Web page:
Adolphe William Bouguereau
Bouguereau made more than seven hundred finished works. French painter. From 1838 to 1841 he took drawing lessons from Louis Sage, a pupil of Ingres, while attending the coll?ge at Pons. In 1841 the family moved to Bordeaux where in 1842 his father allowed him to attend the Ecole Municipale de Dessin et de Peinture part-time, under Jean-Paul Alaux. In 1844 he won the first prize for figure painting, which confirmed his desire to become a painter. As there were insufficient family funds to send him straight to Paris he painted portraits of the local gentry from 1845 to 1846 to earn money. In 1846 he enrolled at the Ecole des Beaux-Arts, Paris, in the studio of Francois-Edouard Picot. This was the beginning of the standard academic training of which he became so ardent a defender later in life. Such early works as Equality reveal the technical proficiency he had attained even while still training. In 1850 he was awarded one of the two Premier Grand Prix de Rome for Zenobia Discovered by Shepherds on the Bank of the River Araxes (1850; Paris, Ecole N. Sup. B.-A.). In December 1850 he left for Rome where he remained at the Villa Medici until 1854, working under Victor Schnetz and Jean Alaux (1786-1864). During this period he made an extensive study of Giotto's work at Assisi and Padua and was also impressed by the works of other Renaissance masters and by Classical art. On his return to France he exhibited the Triumph of the Martyr (1853; Luneville, Mus. Luneville; ) at the Salon of 1854. It depicted St Cecilia's body being carried to the catacombs, and its high finish, restrained colour and classical poses were to be constant features of his painting thereafter. All his works were executed in several stages involving an initial oil sketch followed by numerous pencil drawings taken from life. Though he generally restricted himself to classical, religious and genre subjects, he was commissioned by the state to paint Napoleon III Visiting the Flood Victims of Tarascon in 1856 Related Paintings of Adolphe William Bouguereau :. | Lart et la litterature Art and Literature (mk26) | Dans le bois (mk26) | Le pintemps (mk26) | A Soul Brought to Heaven (mk26) | The Flagellation of Christ (mk26) |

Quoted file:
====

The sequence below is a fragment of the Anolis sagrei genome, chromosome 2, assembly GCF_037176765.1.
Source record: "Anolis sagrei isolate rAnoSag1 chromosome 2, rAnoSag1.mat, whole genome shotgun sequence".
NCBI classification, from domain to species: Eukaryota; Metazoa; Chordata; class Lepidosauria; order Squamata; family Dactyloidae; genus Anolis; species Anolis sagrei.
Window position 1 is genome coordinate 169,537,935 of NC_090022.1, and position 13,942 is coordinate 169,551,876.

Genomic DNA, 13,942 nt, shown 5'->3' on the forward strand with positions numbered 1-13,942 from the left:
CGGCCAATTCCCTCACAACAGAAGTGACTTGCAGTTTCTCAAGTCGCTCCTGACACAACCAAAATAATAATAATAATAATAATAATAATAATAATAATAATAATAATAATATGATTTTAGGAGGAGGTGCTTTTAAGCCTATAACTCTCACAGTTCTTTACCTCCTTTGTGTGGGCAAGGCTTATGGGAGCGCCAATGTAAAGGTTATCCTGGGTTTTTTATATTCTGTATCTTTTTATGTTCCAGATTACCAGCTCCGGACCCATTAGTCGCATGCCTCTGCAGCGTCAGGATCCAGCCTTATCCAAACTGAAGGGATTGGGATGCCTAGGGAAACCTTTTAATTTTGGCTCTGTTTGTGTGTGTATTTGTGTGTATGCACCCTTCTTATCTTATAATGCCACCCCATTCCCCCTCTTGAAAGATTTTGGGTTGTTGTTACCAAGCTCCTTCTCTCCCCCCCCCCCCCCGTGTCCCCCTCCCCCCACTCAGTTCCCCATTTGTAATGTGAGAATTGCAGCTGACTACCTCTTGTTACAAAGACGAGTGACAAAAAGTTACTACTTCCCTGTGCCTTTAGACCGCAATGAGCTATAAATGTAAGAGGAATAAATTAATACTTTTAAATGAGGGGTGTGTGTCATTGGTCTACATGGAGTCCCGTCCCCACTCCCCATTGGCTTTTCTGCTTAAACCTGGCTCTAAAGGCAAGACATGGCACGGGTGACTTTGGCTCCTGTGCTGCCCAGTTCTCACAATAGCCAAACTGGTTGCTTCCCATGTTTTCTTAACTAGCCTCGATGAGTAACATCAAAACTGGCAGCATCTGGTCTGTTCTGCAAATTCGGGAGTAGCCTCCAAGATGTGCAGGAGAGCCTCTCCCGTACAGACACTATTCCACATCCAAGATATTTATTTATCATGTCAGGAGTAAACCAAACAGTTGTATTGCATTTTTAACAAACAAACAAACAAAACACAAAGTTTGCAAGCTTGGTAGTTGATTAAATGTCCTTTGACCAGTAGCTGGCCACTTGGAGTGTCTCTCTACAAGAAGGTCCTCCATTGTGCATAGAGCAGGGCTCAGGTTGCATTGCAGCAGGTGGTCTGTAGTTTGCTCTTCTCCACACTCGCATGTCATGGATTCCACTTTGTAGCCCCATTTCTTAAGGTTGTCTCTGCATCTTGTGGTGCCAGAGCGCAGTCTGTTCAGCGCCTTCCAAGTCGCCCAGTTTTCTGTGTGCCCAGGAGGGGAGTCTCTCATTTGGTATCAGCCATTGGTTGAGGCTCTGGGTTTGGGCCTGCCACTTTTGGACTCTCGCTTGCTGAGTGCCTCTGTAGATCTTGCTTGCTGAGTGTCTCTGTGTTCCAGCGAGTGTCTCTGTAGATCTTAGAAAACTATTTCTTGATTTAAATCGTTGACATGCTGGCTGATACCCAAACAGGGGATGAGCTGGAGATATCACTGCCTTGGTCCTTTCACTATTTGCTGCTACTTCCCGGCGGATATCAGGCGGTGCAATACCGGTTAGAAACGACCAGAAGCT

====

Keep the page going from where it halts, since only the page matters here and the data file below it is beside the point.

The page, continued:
Related Artists:Auguste Bouvier
1825-1881Denis van Alsloot
(Dutch: Denijs van Alsloot) (c. 1570, Mechelen - c. 1626) was a Flemish Baroque painter.
He initially painted using the style of Gillis van Coninxloo, but after 1610 gradually developed a style of his own. This style can be seen in paintings such as The feast of the Ommegang (Museo del Prado, Madrid) and Procession to Mary at the Zavel in Brussels (Victoria and Albert Museum, London).
At the beginning of the 17th century, in either 1600 or 1606, his career rose when he served as court painter to Albert and Isabella.
Hendrick de Clerck sometimes painted the people (Dutch: stoffering or stoffage) in his landscape works.
Van Alsloot's work can be regarded as a precursor to modern Landscape art.
Dutch Baroque Era Painter, 1584-1657
Dutch painter and draughtsman. The son of a Flemish immigrant who was a calligrapher and fencing-master, Bailly was apprenticed to a local surgeon-painter and then to Cornelius van der Voort (1576-1624), a portrait painter in Amsterdam. In the winter of 1608 he started out as a journeyman, spending a year in Hamburg and then travelling through several German cities to Venice and Rome. On the return voyage he visited several courts in Germany, working for local princes, including the Duke of Brunswick-Wolfenb?ttel. While no works survive from the immediate period following his return to the Netherlands in 1613, descriptions in old sale catalogues suggest that he may have produced history paintings in the manner of his contemporaries Pieter Lastman and the Pynas brothers.